[Crossref] [PubMed]
  2. M. Bauer, D. Grießbach, A. Hermerschmidt, S. Krüger, M. Scheele, and A. Schischmanow, “Geometrical camera calibration with diffractive optical elements,” Opt. Express 16(25), 20241–20248 (2008).
    [Crossref] [PubMed]
  3. K. S. Choi, E. Y. Lam, and K. K. Y. Wong, “Automatic source camera identification using the intrinsic lens radial distortion,” Opt. Express 14(24), 11551–11565 (2006).
    [Crossref] [PubMed]
  4. J. Weng, P. Cohen, and M. Herniou, “Camera calibration with distortion models and accuracy evaluation,” IEEE Trans. Pattern Anal. Mach. Intell. 14(10), 965–980 (1992).
    [Crossref]
  5. S. Kopparapu and P. Corke, “The effect of noise on camera calibration parameters,” Graph. Models 63(5), 277–303 (2001).
    [Crossref]
  6. J. Lavest, M. Viala, and M. Dhome, “Do we really need accurate calibration pattern to achieve a reliable camera calibration,” in Proceedings of European Conference on Computer Vision 1, (1998) 158–174.
  7. Z. Zhang, “A flexible new technique for camera calibration,” IEEE Trans. Pattern Anal. Mach. Intell. 22(11), 1330–1334 (2000).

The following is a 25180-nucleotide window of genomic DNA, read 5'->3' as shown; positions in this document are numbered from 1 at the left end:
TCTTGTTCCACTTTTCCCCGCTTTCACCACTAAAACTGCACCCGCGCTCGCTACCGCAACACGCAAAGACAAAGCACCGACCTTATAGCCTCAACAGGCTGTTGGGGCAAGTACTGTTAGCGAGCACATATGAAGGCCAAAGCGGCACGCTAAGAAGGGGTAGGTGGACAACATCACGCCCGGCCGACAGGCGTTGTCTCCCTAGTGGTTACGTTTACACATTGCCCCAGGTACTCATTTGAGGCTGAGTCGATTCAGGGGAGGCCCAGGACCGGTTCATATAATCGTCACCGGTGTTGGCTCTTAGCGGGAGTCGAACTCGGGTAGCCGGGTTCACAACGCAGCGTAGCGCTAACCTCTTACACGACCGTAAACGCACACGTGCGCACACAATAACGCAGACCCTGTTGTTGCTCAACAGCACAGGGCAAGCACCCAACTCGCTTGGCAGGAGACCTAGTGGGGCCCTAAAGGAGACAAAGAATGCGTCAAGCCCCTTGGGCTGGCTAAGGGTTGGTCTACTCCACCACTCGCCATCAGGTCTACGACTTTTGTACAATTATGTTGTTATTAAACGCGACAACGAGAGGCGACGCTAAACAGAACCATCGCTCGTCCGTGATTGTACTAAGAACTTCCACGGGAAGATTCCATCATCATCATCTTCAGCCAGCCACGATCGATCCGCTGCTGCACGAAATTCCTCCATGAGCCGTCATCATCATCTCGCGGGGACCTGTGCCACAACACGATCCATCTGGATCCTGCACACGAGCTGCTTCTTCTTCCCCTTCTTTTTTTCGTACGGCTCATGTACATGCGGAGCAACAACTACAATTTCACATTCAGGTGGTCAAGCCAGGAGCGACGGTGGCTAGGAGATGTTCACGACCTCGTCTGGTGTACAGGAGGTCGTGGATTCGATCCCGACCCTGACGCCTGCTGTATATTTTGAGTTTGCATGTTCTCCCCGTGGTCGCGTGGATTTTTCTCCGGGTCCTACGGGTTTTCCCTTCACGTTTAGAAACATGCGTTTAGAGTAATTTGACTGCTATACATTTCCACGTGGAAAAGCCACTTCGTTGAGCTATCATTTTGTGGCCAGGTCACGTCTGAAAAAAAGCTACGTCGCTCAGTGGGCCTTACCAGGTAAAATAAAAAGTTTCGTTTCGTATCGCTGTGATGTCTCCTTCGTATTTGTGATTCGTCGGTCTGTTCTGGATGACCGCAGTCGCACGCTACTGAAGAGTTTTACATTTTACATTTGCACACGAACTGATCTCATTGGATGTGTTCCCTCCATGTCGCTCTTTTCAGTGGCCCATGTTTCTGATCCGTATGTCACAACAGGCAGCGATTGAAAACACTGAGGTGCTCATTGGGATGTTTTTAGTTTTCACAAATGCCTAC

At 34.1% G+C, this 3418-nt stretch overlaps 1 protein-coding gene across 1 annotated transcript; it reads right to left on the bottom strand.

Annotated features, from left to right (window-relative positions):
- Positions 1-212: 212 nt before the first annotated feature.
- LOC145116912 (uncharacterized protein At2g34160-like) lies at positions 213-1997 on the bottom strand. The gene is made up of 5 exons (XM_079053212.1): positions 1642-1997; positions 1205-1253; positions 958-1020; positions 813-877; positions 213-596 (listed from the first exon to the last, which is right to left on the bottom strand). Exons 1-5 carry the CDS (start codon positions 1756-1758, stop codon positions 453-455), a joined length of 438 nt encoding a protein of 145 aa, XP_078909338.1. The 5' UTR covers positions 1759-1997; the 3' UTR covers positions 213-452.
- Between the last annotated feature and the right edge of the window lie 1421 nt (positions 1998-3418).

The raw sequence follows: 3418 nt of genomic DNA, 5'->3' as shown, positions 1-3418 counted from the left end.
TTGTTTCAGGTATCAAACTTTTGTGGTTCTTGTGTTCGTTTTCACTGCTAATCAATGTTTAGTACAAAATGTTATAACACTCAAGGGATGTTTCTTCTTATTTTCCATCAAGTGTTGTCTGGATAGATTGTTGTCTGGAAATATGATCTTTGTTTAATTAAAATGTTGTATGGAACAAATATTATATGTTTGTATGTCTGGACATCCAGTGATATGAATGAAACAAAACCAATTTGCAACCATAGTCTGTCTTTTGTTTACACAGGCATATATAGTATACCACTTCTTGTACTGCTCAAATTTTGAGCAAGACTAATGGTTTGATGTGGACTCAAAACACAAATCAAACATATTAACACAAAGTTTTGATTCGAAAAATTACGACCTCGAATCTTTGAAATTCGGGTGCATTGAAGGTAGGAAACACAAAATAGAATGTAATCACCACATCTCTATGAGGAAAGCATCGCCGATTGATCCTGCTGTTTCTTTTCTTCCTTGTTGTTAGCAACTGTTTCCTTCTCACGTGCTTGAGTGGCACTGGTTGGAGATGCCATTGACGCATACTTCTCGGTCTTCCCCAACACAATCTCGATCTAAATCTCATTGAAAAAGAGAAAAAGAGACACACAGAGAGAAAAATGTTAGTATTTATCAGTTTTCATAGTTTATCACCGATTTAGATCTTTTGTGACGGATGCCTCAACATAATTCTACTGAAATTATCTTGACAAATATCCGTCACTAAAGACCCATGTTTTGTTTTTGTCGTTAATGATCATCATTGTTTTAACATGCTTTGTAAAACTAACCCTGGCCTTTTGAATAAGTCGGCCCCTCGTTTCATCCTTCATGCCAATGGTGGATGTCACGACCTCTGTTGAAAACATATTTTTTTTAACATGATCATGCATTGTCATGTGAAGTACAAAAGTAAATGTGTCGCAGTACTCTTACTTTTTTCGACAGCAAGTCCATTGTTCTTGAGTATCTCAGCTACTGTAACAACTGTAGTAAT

[Crossref]
  8. D. Huynh, R. Hartley, and A. Heyden, “Outlier correction in image sequences for the affine camera,” in Proceedings of 9th IEEE International Conference on Computer Vision 1, (2003) 585–591.
  9. G. Stewart, “Perturbation theory for the singular value,” University of Maryland, (Tech. Report TR90 −124, 1990).
  10. R. Hartley, “In defence of the eight point algorithm,” IEEE Trans. Pattern Anal. Mach. Intell. 19(6), 580–593 (1997).
    [Crossref]
  11. R. Tsai, “A versatile camera calibration technique for high-accuracy 3D machine vision metrology using off-the-self TV camera lenses,” IEEE J. Robot. Autom. RA-3, 323–344 (1997).
  12. J. Salvi, X. Armangué, and J. Batlle, “A Comparative review of camera calibrating methods with accuracy evaluation,” Pattern Recognit. 35(7), 1617–1635 (2002).
    [Crossref]
  13. W. Sun and J. Cooperstock, “An empirical evaluation of factors influencing camera calibration accuracy using three publicly available techniques,” Mach. Vis. Appl. 17(1), 51–67 (2006).
    [Crossref]

2008 (1)

2007 (1)

2006 (2)

K. S. Choi, E. Y. Lam, and K. K. Y. Wong, “Automatic source camera identification using the intrinsic lens radial distortion,” Opt. Express 14(24), 11551–11565 (2006).